Introduction to government writing
Like other types of writing, such as academic or business writing, composing a government document entails a series of steps. If you need to create a well-written, highly communicative government document, follow the steps below.
Determine your audience
Before you begin writing, consider your audience. Are you writing for people working within a government with high-level knowledge of your topic and any technical information related to it, or are you writing for the public to inform them about your topic?
If you’re writing for people with advanced knowledge of your topic, you can use terms and phrases that are specific to that field without having to define or explain them. If you are writing for the public, you should make sure you explain any terms or ideas that aren’t well known to a lay audience.
Gather your information
Make sure you have all the background information, data, and other details you need to create a complete document. If you’re citing information from other sources, make sure you have the bibliographic information (e.g., author name, title, date of publication, etc.) handy so you can provide a proper citation.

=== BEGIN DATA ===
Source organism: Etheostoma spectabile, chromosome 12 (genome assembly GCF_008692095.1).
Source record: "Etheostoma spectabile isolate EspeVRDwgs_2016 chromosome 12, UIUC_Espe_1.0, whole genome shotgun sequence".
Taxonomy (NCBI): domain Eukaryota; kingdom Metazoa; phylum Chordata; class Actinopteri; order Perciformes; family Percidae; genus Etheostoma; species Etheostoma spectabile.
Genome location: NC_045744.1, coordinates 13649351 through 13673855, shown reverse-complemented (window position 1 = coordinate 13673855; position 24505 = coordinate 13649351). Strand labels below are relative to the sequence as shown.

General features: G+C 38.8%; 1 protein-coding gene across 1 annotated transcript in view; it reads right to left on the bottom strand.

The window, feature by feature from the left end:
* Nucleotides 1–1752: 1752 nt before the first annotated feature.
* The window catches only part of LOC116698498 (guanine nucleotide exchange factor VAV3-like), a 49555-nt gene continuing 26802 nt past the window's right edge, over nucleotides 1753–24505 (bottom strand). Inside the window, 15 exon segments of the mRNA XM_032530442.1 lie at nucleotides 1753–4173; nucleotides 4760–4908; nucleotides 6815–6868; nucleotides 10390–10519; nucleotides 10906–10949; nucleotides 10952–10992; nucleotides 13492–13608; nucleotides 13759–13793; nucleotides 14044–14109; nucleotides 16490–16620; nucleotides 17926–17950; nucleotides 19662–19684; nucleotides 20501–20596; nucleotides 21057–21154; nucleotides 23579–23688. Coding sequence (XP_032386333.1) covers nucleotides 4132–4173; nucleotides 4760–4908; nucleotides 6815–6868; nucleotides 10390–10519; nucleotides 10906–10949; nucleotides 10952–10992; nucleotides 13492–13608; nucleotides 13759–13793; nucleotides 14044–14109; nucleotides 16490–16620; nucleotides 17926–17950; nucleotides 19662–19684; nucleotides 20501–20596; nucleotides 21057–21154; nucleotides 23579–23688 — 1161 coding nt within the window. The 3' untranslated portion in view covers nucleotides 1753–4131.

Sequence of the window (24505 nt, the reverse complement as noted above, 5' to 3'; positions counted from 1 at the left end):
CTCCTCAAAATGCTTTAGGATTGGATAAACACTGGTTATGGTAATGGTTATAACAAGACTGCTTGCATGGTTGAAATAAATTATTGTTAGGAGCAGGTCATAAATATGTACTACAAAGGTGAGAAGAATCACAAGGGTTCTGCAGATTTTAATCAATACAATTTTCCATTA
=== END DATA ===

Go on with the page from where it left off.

As you review the information you collect, consider whether you need to gather any additional information to help explain technical terms or advanced knowledge.
At this stage, you should determine whether you need to follow any specific guidelines or format your document in a certain way. Depending on what kind of document you’re writing, you may need to follow a specific format or include specific sections. A government memo will be organized very differently than a response to a policy document.
If you don’t have any specific guidelines to follow, remember that most documents begin with an introduction, in which you provide an overview of your document. Next comes the body of the document, where you provide background information, data, and other relevant details to your topic. Finally, you should end with a conclusion in which you sum up the content of your document and note any recommendations.
Check your work
Before you submit your work for publication or distribution, go over it again to make sure all of your information is accurate and complete. Proofread the document for grammar, spelling, and punctuation errors and to determine if you can make the text clearer or more concise. It often helps to have someone else go over the document since you may not catch small errors.